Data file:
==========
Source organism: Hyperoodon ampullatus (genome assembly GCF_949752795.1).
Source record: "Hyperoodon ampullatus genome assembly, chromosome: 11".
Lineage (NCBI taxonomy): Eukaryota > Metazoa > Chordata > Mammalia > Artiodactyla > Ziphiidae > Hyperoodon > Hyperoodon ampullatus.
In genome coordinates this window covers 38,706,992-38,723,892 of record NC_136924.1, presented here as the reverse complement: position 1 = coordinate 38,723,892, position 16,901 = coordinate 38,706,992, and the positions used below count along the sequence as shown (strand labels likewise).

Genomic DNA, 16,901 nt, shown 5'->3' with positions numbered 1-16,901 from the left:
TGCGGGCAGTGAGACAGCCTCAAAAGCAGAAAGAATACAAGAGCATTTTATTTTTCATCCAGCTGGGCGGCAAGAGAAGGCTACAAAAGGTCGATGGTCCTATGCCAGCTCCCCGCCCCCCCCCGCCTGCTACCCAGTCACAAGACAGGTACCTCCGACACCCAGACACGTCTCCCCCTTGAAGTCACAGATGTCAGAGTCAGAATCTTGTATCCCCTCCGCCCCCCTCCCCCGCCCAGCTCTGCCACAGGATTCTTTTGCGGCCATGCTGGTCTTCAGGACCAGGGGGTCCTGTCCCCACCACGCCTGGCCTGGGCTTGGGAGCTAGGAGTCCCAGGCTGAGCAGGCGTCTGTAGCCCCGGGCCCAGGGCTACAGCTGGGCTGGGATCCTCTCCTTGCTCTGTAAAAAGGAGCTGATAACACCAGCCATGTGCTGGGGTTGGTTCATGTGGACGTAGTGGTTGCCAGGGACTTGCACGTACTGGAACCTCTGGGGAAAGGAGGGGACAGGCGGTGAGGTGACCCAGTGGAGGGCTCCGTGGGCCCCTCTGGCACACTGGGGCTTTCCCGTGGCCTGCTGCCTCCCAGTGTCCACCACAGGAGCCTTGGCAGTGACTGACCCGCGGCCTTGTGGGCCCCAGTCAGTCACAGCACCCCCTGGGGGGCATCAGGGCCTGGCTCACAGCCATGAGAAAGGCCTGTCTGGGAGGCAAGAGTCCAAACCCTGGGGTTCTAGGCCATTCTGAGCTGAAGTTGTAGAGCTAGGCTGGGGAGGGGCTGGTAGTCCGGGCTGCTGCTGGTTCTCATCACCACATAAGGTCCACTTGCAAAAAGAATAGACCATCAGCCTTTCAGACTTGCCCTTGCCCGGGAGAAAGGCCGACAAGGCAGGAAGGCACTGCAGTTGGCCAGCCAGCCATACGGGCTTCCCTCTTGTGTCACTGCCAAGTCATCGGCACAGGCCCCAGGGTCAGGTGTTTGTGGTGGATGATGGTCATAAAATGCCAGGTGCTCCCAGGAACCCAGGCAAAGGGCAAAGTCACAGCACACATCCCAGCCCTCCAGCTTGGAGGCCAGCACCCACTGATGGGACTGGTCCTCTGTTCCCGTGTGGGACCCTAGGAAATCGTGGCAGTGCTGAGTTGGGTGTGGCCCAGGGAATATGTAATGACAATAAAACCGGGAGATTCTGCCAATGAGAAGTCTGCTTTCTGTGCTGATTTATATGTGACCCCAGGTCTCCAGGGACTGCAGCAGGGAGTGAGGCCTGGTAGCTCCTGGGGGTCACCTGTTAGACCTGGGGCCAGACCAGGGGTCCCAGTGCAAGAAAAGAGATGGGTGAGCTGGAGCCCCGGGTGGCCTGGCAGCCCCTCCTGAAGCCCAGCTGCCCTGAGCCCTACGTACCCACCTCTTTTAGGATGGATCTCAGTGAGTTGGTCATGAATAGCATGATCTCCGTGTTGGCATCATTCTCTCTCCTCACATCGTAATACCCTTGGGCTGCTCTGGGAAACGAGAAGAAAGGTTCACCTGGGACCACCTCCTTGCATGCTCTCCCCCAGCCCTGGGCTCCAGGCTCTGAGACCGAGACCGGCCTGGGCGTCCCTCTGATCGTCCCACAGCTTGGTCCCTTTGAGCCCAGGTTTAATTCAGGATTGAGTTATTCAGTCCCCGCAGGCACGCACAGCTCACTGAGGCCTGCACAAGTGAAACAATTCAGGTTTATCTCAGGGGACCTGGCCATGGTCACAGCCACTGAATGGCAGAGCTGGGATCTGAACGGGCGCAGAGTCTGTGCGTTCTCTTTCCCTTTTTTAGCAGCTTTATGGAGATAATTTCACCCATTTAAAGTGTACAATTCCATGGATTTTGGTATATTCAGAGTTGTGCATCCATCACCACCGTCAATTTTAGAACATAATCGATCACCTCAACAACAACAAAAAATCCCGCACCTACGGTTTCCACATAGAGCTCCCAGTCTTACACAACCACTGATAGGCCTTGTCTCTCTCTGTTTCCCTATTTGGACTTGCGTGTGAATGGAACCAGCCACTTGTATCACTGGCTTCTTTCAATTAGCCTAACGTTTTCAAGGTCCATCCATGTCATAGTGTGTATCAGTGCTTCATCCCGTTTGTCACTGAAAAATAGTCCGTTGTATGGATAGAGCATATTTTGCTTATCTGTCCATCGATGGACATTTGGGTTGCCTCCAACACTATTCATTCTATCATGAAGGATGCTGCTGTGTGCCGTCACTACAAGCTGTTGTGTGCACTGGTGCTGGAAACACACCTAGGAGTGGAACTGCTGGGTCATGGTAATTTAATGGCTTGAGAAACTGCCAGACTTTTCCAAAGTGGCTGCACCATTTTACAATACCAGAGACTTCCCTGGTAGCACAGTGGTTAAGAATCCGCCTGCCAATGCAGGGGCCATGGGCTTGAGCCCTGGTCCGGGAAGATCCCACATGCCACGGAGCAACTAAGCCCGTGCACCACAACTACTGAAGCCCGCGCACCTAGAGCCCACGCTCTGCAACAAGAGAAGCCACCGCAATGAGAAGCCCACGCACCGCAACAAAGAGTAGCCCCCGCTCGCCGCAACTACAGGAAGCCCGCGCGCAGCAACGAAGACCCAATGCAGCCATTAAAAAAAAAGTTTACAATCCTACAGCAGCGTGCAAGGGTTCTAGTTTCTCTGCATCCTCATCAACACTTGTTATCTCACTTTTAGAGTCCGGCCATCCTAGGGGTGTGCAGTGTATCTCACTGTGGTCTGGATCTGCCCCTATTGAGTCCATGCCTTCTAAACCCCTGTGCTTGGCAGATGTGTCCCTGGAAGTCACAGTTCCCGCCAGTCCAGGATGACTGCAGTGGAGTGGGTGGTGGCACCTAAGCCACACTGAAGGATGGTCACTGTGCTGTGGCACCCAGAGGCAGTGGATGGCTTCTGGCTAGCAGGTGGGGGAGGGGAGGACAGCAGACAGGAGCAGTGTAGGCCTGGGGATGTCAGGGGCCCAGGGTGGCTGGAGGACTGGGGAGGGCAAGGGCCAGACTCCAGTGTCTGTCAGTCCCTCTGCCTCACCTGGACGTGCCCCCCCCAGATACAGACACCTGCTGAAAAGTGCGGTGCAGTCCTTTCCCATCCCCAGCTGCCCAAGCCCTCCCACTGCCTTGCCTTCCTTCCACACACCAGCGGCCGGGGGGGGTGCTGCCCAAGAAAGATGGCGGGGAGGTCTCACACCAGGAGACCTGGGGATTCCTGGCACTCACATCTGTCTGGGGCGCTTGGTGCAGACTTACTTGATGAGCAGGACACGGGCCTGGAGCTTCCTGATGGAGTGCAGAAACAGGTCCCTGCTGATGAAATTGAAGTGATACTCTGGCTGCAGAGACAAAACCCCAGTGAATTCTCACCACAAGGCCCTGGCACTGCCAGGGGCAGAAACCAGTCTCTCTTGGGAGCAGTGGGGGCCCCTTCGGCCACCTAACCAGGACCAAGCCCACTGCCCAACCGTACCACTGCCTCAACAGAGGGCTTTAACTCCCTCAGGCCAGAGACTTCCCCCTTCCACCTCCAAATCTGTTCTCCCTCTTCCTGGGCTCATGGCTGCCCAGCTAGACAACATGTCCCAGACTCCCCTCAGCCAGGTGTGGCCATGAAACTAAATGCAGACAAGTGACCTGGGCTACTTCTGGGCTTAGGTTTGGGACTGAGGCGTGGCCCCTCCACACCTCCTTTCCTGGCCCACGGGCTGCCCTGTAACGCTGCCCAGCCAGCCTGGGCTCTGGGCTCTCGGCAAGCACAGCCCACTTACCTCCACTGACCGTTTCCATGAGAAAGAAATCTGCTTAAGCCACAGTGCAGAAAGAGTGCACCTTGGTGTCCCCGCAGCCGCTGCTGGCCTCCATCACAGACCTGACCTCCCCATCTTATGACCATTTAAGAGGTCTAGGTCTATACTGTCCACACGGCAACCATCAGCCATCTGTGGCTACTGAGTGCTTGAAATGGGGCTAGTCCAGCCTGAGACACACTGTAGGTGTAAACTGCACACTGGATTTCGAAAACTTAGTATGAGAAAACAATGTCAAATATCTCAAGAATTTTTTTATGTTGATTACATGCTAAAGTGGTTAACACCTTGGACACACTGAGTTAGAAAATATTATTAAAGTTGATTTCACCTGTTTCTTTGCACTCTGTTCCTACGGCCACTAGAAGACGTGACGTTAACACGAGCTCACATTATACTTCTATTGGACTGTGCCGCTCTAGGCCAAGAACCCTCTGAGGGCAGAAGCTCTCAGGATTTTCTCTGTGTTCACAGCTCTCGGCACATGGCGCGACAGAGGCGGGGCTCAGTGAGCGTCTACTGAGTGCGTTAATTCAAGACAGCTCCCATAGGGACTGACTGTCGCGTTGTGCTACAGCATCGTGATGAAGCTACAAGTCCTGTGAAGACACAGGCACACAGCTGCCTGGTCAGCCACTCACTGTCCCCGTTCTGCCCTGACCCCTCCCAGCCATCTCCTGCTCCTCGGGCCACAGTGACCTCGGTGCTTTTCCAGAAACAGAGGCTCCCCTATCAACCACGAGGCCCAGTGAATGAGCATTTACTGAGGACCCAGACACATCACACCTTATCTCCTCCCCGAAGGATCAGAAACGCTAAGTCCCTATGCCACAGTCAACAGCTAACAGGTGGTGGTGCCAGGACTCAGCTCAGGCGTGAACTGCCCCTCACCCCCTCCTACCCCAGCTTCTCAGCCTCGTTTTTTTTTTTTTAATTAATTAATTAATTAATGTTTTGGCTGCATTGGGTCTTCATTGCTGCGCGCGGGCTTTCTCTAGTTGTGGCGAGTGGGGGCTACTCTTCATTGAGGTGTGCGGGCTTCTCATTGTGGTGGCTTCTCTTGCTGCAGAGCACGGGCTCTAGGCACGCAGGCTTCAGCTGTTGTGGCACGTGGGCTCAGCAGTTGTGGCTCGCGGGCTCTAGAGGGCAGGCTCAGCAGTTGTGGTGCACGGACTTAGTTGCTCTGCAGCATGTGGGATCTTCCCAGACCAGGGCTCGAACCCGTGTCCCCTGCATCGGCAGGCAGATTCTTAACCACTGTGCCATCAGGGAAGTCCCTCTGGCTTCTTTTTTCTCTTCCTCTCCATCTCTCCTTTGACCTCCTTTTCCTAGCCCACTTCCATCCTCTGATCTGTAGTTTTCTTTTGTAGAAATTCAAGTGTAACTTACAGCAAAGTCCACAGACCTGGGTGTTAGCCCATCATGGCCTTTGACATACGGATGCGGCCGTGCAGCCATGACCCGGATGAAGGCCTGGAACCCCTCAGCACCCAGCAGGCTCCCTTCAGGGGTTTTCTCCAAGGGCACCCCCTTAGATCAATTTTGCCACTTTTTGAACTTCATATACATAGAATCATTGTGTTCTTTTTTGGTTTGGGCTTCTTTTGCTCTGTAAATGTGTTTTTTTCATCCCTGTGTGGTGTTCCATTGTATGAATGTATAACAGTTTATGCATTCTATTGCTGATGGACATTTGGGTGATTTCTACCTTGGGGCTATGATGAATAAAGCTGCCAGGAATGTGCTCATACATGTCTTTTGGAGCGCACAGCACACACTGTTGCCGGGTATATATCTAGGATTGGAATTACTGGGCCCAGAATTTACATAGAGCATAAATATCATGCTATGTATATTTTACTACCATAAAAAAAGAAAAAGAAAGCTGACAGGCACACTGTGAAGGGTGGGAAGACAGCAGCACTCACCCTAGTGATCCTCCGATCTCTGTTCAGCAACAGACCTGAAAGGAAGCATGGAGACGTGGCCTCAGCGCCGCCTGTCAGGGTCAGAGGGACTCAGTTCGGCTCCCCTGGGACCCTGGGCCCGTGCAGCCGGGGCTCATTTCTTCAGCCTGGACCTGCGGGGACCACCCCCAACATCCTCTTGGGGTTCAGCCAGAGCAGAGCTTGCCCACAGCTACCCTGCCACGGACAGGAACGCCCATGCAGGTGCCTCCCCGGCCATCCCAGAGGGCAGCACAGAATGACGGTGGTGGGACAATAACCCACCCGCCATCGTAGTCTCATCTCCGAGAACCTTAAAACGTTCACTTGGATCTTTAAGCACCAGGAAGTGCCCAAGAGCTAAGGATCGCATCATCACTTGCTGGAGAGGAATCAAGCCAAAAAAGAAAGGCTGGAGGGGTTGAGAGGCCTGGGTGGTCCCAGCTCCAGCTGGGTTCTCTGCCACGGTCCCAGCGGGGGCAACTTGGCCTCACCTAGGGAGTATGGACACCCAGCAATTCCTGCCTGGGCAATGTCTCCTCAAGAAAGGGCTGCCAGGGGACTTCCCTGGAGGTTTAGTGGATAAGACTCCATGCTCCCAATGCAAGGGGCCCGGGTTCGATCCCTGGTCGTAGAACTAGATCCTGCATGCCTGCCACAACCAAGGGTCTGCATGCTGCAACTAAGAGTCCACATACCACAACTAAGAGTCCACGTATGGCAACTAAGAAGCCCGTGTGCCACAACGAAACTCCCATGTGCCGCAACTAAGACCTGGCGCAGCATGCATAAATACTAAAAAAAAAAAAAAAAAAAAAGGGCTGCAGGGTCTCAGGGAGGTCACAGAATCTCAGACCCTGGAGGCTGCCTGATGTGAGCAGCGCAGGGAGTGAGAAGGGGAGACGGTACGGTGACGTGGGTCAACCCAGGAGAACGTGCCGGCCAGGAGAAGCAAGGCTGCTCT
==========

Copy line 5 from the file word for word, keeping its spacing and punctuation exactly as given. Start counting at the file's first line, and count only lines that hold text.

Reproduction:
Genomic DNA, 16,901 nt, shown 5'->3' with positions numbered 1-16,901 from the left: